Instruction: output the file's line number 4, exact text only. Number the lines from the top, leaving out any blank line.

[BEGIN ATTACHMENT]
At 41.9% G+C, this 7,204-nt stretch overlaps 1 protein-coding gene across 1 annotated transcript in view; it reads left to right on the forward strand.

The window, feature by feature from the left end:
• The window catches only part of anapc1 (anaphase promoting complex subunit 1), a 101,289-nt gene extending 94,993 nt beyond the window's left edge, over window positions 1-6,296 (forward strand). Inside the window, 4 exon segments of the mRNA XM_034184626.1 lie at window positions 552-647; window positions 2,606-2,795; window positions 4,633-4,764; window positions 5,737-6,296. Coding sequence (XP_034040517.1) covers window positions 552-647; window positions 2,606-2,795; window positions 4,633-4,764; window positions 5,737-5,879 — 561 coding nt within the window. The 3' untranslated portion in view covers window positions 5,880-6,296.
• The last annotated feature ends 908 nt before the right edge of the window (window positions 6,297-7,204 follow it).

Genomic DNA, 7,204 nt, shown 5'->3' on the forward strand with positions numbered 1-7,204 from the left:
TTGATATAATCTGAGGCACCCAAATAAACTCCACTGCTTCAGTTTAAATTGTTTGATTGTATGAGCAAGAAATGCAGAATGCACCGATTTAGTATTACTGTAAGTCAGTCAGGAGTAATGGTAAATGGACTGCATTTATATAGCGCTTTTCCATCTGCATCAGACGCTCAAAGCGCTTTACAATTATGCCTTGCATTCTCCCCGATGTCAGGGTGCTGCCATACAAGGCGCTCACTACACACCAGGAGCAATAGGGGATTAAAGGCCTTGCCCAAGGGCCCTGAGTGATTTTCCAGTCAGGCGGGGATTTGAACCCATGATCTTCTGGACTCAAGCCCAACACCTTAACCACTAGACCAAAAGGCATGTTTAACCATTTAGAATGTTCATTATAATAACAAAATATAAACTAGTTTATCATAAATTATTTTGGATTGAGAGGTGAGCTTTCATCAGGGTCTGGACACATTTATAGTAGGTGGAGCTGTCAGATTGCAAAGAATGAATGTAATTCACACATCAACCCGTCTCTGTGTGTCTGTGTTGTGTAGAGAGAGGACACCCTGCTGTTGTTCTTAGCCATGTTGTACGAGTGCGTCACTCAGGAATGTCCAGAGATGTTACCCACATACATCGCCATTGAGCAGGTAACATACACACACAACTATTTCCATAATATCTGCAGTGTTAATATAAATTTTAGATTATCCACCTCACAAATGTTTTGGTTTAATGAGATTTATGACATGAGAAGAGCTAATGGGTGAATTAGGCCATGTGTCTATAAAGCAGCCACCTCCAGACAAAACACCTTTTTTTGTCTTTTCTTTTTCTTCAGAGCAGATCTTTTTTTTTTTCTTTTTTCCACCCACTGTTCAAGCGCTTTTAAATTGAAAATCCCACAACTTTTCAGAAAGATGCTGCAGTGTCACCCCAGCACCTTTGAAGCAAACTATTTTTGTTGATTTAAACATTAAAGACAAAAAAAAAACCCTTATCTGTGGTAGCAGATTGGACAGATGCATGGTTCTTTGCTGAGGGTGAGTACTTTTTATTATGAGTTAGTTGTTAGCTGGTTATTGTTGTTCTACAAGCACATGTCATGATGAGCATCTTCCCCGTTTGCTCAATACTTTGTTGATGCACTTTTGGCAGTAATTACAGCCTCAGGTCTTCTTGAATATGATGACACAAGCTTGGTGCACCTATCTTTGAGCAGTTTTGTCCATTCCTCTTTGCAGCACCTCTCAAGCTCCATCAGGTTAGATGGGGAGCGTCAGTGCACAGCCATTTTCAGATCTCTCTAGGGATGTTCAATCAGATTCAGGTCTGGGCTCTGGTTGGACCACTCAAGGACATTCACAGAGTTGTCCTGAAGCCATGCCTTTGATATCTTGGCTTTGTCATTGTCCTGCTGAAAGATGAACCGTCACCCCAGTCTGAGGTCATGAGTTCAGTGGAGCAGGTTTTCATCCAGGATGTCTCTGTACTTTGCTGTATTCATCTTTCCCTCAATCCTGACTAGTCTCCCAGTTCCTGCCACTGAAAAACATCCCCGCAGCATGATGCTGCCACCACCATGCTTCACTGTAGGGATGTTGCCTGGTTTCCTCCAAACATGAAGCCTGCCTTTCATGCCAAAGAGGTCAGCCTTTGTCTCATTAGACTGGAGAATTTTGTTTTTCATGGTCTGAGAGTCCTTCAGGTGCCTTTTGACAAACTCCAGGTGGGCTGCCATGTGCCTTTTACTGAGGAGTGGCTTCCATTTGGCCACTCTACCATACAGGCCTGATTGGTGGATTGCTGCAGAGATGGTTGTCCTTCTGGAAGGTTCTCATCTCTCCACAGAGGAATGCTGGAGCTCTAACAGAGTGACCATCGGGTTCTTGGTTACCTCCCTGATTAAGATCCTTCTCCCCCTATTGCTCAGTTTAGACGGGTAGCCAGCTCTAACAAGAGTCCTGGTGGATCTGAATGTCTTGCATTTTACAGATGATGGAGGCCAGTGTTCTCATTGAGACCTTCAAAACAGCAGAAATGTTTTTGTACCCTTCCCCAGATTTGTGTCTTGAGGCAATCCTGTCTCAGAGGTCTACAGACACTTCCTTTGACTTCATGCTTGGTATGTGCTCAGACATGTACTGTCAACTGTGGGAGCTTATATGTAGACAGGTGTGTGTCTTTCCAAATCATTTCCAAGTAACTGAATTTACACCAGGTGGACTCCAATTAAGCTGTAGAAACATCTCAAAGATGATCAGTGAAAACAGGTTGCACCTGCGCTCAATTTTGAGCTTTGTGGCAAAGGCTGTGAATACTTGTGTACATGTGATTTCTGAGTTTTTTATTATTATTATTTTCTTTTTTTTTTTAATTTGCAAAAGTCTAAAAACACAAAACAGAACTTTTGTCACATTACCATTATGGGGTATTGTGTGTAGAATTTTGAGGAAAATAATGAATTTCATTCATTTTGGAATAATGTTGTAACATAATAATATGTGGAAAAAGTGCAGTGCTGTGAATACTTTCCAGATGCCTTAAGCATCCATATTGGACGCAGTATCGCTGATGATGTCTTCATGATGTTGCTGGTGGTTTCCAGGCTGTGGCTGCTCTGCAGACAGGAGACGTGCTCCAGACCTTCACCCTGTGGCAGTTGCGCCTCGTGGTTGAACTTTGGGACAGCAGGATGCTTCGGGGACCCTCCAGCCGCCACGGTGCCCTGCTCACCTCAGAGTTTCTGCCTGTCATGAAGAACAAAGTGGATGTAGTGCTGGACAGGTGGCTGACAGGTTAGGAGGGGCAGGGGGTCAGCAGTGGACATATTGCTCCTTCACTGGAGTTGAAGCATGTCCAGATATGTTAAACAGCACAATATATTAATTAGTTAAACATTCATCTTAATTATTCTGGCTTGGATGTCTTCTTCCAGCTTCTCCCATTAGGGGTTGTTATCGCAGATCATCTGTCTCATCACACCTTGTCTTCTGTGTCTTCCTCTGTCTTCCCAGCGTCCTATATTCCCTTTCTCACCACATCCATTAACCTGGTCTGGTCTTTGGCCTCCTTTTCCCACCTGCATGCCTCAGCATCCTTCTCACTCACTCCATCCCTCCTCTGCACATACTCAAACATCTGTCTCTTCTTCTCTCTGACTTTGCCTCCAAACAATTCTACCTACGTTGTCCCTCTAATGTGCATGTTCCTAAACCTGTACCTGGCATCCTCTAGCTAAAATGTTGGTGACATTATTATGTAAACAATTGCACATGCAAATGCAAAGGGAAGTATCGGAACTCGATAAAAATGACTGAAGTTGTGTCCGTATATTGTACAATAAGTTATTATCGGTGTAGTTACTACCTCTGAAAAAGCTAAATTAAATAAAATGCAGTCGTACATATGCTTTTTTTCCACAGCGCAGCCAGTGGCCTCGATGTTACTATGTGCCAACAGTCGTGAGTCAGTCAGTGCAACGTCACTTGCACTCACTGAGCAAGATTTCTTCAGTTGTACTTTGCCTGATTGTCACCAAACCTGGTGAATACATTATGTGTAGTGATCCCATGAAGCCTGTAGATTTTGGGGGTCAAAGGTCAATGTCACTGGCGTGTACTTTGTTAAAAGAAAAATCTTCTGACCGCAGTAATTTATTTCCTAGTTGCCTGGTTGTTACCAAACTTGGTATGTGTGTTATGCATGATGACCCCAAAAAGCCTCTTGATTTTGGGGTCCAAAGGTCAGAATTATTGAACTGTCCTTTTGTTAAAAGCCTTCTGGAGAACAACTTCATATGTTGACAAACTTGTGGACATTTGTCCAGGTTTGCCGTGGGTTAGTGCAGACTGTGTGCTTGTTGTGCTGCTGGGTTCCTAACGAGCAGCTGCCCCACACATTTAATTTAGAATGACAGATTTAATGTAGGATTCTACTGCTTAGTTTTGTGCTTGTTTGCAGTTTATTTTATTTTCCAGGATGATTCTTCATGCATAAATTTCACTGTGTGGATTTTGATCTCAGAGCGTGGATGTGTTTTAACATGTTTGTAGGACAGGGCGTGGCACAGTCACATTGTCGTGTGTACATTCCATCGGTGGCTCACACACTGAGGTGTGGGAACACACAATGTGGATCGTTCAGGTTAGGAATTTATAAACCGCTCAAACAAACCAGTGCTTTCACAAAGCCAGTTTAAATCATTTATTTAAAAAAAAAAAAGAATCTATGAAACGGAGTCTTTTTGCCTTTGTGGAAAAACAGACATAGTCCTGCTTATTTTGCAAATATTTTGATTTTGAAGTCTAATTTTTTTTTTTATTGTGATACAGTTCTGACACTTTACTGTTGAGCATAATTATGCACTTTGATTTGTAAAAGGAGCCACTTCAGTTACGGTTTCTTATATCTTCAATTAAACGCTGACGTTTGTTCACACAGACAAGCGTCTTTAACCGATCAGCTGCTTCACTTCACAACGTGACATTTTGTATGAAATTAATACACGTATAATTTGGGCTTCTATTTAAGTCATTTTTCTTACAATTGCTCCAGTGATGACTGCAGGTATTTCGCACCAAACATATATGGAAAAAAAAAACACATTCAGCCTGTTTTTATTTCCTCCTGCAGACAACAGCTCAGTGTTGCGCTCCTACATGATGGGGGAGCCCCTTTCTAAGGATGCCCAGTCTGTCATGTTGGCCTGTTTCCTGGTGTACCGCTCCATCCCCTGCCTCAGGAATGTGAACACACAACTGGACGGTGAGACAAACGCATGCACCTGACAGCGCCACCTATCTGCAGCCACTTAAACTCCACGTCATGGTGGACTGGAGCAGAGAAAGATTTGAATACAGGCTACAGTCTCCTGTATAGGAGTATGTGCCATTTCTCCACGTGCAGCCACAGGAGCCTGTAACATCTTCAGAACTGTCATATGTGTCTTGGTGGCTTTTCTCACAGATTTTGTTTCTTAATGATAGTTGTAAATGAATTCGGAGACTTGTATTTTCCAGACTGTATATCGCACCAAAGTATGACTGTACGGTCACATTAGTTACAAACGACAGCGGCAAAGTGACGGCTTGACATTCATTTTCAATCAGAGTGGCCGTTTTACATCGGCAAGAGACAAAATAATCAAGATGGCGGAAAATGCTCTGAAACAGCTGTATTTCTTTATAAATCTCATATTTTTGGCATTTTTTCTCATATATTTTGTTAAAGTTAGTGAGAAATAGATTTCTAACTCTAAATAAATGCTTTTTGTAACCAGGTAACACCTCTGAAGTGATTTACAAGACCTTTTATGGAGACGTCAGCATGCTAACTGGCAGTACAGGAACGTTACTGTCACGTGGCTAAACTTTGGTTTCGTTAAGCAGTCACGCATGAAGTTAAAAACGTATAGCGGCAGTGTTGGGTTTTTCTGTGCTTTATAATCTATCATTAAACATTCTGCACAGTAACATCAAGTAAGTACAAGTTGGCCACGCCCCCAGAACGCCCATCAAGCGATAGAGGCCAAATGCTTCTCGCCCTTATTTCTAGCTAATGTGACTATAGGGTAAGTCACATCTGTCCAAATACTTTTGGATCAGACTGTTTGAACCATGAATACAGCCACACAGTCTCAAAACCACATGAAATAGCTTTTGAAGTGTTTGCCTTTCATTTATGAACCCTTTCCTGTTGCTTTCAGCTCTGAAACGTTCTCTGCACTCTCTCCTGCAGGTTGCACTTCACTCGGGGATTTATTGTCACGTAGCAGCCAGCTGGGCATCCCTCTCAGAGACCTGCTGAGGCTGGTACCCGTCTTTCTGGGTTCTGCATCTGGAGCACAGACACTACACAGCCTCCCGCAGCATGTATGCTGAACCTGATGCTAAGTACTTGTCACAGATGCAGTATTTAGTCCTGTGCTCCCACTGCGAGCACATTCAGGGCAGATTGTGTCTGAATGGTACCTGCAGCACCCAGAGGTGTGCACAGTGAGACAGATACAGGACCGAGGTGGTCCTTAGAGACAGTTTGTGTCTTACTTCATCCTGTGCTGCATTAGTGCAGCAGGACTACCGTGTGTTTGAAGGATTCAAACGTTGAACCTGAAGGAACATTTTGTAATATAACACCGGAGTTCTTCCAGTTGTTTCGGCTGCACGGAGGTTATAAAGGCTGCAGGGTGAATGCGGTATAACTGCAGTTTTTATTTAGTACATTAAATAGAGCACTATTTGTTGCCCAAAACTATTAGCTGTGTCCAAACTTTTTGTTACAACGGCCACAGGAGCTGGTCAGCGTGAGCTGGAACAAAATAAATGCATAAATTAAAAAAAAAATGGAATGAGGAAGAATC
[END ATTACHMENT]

• The last annotated feature ends 908 nt before the right edge of the window (window positions 6,297-7,204 follow it).